Bulgarian weightlifting is trouble today.
It’s no longer a phenomenon to follow in the sport of Olympic weightlifting.
Ivan Abadzhiev, the mastermind behind formerly famous Bulgarian weightlifting school, is an official outlaw in the world of Olympic weightlifting.
The trip from Hall of Fame to Hall of Shame was quick and painful…
But I am not about this now. I am not about ethics and politics in sports now.
What always puzzled me that after decades of being in the top of the world, there are no publications about the Bulgarian training system by the authors of system.
The U.S. weightlifting was one of the dominating schools in the world from the 1940’s ro 1960’s. The “father of American weightlifting” Bob Hoffman published the “Strength and Health” magazines with hundreds of articles and training plans available for lifters.
The Soviet weightlifting had hundreds of books and articles dedicated to Olympic weightlifting. Russian training gurus Arkady Vorobyev and Alexey Medvedev wrote dozens of textbooks and manuals on Soviet weightlifting methodology, organized international seminars and published various fiction and non-fiction books about this sport.
It is a well-known fact that Bulgarian weightlifting revolutionized the classic Soviet approach to weightlifting training. Soviet authors intentionally or unintentionally didn’t write much about Bulgarian methodology. Bulgarians themselves kept it all under the hood.
There are no official publications, books, manuals with training plans, new concepts and approaches.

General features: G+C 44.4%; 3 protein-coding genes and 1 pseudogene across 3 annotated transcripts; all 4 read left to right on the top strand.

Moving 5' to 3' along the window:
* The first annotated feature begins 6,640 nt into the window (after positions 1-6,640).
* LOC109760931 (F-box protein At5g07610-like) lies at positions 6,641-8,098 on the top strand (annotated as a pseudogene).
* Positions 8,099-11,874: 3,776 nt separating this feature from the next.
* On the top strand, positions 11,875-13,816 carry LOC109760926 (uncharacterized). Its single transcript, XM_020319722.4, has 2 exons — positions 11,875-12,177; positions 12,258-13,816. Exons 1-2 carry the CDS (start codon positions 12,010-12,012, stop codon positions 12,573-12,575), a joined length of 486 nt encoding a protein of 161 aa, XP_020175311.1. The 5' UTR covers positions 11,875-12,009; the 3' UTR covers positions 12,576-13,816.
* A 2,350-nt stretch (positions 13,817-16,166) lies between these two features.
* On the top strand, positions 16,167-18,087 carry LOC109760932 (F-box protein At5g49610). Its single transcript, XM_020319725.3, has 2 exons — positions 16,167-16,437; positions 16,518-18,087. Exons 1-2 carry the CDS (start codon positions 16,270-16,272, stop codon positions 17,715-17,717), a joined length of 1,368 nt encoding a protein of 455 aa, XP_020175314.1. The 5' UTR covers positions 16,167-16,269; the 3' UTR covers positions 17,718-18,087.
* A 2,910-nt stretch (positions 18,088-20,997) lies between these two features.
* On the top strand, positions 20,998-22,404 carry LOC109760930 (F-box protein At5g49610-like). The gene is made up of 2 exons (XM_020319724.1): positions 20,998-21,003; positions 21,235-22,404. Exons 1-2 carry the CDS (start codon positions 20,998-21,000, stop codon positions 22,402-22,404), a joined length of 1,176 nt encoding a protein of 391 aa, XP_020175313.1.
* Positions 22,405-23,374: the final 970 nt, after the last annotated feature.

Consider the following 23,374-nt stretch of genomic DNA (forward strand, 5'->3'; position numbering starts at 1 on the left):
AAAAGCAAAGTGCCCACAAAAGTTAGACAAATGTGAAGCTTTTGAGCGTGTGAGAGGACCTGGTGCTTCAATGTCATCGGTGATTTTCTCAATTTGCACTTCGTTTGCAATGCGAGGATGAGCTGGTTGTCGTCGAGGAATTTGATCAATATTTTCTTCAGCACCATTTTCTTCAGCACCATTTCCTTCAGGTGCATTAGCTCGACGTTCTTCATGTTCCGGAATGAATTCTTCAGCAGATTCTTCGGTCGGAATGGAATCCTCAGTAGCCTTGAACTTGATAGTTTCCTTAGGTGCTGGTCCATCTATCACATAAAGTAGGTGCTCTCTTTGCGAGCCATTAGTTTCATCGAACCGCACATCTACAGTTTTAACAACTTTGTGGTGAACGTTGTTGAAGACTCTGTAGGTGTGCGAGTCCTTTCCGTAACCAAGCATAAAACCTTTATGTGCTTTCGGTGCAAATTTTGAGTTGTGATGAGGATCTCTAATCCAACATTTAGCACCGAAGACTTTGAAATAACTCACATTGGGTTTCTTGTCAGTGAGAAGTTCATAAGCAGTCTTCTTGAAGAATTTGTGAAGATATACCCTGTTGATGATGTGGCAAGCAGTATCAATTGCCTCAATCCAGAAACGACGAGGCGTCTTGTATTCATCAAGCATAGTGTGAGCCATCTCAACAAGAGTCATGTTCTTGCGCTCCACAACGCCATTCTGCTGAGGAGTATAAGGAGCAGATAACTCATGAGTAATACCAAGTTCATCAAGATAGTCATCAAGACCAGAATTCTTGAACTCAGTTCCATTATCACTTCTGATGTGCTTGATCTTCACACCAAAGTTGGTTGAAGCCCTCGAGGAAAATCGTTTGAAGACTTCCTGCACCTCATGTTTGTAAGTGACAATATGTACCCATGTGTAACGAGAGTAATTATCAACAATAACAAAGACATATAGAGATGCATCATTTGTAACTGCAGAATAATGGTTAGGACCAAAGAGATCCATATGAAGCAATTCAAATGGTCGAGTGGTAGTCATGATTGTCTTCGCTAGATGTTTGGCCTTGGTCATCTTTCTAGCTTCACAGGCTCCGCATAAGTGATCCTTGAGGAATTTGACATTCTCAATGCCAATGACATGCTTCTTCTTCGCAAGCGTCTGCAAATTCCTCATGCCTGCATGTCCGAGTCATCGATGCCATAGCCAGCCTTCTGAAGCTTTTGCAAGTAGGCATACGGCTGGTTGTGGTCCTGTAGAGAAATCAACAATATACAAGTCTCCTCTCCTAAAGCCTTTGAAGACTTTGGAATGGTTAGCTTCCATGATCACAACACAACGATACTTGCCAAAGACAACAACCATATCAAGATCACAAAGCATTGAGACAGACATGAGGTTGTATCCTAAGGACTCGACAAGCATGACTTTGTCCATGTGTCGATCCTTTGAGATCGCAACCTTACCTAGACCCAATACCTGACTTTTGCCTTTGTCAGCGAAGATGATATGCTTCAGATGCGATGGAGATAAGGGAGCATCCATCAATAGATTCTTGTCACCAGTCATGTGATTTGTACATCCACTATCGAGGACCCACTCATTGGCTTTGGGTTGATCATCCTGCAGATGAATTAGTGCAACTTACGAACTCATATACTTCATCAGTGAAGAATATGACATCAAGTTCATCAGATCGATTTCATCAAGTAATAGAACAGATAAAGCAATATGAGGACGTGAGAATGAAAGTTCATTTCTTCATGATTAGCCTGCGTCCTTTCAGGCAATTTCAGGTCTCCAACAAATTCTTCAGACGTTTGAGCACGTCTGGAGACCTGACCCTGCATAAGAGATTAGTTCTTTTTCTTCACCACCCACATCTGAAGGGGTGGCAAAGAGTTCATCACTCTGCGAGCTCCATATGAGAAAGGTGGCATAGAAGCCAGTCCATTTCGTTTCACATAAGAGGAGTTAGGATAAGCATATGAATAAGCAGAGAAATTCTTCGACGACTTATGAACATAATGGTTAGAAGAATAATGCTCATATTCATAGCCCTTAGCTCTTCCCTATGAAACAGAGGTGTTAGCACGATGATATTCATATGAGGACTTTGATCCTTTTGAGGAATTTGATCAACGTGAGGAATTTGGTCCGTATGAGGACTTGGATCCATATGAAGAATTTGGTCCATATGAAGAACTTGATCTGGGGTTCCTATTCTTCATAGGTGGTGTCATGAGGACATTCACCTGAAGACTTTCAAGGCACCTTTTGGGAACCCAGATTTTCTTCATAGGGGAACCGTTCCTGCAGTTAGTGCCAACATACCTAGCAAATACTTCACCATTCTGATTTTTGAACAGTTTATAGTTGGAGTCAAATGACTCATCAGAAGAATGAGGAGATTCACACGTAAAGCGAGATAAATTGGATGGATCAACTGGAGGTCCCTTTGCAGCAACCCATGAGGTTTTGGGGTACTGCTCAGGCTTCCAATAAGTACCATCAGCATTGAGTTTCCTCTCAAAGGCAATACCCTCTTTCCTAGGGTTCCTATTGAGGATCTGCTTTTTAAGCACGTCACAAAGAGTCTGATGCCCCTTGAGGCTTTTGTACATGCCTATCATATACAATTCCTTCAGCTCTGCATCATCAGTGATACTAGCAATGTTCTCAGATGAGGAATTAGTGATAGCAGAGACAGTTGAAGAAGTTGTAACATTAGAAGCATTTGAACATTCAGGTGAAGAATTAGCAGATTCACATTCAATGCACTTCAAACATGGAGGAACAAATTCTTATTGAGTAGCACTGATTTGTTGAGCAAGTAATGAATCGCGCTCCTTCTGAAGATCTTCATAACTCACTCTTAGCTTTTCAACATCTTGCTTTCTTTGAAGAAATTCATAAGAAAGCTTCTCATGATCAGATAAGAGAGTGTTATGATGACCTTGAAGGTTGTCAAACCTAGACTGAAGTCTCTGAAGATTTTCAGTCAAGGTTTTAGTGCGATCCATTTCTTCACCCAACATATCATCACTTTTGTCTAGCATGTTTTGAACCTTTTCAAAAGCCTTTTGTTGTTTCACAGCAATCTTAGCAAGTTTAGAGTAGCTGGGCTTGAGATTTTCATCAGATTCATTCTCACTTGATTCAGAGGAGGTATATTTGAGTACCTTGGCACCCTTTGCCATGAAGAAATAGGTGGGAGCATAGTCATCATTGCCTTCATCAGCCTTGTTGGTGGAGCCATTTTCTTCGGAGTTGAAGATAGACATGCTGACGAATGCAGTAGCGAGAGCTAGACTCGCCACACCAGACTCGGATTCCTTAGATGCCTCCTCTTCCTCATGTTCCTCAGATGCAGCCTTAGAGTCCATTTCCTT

It always puzzled me.
How come the whole phenomenon of Bulgarian weightlifting has no printed materials? Just numerous results in the weightlifting tournaments and record books.
Obviously, Ivan Abadzhiev was a talented and ambitious person. He didn’t shy away from publicity ant spotlight of mass media. With all this said, there are no books or articles on weightlifting training methodology written and published by the great coach.
With all these said, it is the Bulgarian methodology that most world class lifters follow nowadays. Everybody seems to use streamlined training approach (high intensity training sessions with maxing ups in each session, using mostly singles and doubles, with minimization of supporting lifts and emphasize on classic lifts…) We do hear about these bits and pieces of Bulgarian schools but still there is no main book or bigger picture for the point of reference.
Perhaps, I am missing something here.
Perhaps, it is the best kept secret of Olympic weightlifting.